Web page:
If the logic sounds off to you, it’s because it is. Homeopathy has no effect due to the diluting process, but even if it did work you wouldn’t want it to, since it uses harmful ingredients.
So if you find yourself curious about using alternative medicine, just be weary of any grandiose claims and remember this quote from Tim Minchin, “You know what they call alternative medicine that’s been proved to work? – Medicine.”
Maybe you’ve seen this on television. Dowsing usually plays out as somebody looking for water, so that person picks up a stick (usually y-shaped) and uses it to track and locate sources of water. Sometimes people use other items for dowsing as well, such as metal rods or pendulum devices which supposedly swing towards the sources of water.
There have been some studies on dowsing, with most results concluding that dousing does nothing to increase the chances of locating water.
Some people believe that we experience accumulations of food that rots in the intestines, which may be toxic to our bodies. Their solution? A good old colon cleansing.
How does it work? Basically water is injected into the colon to loosen up all the “gunk” inside and remove it. Sometimes herbs are mixed with the water, and sometimes liquids other than water are used. Laxatives are another method of emptying the colon out as well.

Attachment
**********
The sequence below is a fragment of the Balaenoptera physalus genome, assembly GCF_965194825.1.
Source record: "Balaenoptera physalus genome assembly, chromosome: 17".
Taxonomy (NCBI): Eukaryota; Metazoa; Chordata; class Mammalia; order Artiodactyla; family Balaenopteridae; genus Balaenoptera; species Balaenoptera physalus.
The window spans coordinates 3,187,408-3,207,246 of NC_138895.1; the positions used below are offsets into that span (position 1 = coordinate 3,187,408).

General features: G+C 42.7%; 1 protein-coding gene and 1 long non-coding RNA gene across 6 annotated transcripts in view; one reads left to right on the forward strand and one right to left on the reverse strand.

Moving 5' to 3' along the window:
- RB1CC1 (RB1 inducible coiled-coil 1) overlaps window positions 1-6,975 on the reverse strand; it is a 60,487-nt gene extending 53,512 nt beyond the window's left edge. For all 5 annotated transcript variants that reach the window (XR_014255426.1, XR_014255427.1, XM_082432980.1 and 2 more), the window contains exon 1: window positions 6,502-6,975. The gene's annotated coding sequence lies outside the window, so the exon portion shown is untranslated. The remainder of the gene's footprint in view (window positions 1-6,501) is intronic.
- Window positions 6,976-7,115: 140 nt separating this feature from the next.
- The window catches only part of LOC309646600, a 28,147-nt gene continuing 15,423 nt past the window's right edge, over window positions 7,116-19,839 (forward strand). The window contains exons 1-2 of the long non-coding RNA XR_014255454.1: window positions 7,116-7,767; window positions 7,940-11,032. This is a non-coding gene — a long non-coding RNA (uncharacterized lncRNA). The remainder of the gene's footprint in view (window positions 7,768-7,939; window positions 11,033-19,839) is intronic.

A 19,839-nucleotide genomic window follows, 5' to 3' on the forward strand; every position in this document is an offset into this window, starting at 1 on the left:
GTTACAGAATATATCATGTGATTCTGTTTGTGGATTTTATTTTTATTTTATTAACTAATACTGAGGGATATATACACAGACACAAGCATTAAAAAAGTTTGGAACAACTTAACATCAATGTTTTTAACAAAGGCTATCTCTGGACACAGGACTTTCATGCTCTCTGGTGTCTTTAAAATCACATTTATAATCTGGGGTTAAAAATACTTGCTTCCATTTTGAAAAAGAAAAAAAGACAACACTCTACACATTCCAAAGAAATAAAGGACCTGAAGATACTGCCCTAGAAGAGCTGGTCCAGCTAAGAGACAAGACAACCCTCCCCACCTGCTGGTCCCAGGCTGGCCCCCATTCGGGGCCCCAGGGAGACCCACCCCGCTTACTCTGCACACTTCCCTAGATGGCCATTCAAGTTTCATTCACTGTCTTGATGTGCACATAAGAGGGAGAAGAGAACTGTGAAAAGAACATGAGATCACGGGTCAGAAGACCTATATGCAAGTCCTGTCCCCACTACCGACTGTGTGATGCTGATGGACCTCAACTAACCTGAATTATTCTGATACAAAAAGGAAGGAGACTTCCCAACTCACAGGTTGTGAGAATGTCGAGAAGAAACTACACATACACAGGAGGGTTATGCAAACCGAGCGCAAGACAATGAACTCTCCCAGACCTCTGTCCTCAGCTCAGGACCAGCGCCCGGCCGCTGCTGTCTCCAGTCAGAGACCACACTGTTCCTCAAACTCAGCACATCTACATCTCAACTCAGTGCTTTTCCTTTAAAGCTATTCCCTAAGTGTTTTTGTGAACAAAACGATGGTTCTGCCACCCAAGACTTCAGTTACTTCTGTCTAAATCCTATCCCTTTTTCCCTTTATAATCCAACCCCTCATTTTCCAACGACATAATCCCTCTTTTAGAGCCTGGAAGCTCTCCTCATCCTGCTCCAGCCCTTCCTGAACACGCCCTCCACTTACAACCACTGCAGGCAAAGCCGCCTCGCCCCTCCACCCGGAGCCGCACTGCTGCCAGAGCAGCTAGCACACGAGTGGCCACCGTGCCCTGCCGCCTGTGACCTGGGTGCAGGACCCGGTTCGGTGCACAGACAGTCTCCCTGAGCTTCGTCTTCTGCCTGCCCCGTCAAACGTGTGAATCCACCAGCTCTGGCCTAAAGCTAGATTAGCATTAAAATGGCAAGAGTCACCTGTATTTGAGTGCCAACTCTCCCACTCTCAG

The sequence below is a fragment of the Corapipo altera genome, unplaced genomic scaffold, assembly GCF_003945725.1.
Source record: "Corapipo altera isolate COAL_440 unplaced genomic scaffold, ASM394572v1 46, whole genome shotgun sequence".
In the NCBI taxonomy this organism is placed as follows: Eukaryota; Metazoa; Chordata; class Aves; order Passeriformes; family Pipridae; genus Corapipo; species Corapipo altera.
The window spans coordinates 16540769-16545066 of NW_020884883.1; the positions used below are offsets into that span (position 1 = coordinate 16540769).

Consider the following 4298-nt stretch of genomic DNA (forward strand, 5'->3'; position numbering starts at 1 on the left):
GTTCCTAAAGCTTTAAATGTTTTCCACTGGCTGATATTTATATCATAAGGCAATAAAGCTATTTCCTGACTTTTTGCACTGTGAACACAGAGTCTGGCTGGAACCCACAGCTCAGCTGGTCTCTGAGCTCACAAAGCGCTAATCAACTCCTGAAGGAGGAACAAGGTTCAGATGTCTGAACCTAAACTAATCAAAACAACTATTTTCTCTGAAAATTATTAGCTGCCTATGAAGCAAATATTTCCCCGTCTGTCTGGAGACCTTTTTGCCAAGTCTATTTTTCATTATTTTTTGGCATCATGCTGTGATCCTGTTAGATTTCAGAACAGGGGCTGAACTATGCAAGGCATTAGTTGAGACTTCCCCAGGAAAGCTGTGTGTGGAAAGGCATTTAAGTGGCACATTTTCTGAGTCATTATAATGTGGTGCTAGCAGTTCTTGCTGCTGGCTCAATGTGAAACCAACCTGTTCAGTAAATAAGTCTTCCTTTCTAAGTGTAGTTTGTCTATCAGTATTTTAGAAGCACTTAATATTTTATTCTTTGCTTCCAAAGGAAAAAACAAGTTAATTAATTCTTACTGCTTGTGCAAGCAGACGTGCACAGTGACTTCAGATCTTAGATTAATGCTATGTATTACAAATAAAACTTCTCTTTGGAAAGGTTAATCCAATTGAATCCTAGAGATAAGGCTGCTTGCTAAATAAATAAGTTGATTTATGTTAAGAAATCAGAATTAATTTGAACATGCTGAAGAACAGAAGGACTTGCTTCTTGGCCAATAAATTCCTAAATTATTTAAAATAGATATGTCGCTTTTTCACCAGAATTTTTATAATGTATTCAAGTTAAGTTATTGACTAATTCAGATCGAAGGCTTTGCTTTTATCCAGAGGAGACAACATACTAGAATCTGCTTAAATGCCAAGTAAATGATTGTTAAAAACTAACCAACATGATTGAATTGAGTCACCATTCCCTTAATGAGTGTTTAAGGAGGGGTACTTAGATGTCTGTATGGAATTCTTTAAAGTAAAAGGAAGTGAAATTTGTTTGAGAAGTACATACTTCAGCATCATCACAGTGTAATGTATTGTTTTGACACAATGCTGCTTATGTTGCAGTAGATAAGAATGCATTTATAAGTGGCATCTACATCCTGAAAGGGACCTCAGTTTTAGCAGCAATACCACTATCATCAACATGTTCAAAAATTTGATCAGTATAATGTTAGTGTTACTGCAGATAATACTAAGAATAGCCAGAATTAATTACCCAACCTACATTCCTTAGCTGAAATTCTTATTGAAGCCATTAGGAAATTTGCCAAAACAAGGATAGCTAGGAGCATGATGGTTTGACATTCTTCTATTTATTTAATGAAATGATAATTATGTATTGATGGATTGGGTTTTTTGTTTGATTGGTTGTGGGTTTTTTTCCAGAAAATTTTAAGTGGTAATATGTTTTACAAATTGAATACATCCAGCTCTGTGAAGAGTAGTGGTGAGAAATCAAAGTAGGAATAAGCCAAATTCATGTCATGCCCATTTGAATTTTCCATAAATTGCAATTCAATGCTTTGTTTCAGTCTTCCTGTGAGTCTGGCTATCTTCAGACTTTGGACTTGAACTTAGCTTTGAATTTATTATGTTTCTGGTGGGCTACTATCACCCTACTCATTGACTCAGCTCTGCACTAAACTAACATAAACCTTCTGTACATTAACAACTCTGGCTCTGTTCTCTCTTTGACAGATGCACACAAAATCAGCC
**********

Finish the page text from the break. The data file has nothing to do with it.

As it stands, no research supports the idea that our colons need to be cleaned out. There are already bacteria in the colon that detoxify our waste, and our colon has a lining of mucus membranes preventing harmful by-products from re-entering the body.
The verdict? Avoid colon cleanings at all costs.
Polygraphs (Lie Detectors)
You’re probably more familiar with the name “lie detector.” Most likely you’ve seen these on television, where the police strap the potential criminal to the device and ask them questions, using the device to detect “lies.”
It works by establishing a baseline of your physical state, which are based on parameters such as heart rate and blood pressure. If you stray from your baseline during questioning, then there’s “a chance” that you’re lying about your answer. On paper it makes sense. Unfortunately, research shows it to be ineffective for its designated purposes.
For one, if you can simply maintain the same state of mind throughout the questioning, then you’ve beaten it. In addition, you can purposely induce different physiological reactions if you want. For example, you can raise your heart rate by thinking of something that makes you angry or scared, gaming the system.
And the final problem is this – just because a person strays from their baseline doesn’t mean they’re lying. They could have some kind of emotional parallel to a question, such as the question reminding them of their deceased mother. Because of all these factors, polygraphs aren’t as reliable as television makes them out to be.